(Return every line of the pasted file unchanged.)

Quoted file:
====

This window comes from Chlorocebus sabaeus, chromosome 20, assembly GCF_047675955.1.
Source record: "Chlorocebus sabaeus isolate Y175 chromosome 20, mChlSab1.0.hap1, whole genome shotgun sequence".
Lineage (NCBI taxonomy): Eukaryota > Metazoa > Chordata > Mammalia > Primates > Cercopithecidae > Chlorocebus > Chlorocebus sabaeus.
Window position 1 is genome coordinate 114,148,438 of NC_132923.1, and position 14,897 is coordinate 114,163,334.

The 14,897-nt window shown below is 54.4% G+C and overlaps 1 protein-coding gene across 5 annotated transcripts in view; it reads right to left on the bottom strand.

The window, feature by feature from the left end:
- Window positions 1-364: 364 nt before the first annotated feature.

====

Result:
This window comes from Chlorocebus sabaeus, chromosome 20, assembly GCF_047675955.1.
Source record: "Chlorocebus sabaeus isolate Y175 chromosome 20, mChlSab1.0.hap1, whole genome shotgun sequence".
Lineage (NCBI taxonomy): Eukaryota > Metazoa > Chordata > Mammalia > Primates > Cercopithecidae > Chlorocebus > Chlorocebus sabaeus.
Window position 1 is genome coordinate 114,148,438 of NC_132923.1, and position 14,897 is coordinate 114,163,334.

The 14,897-nt window shown below is 54.4% G+C and overlaps 1 protein-coding gene across 5 annotated transcripts in view; it reads right to left on the bottom strand.

The window, feature by feature from the left end:
- Window positions 1-364: 364 nt before the first annotated feature.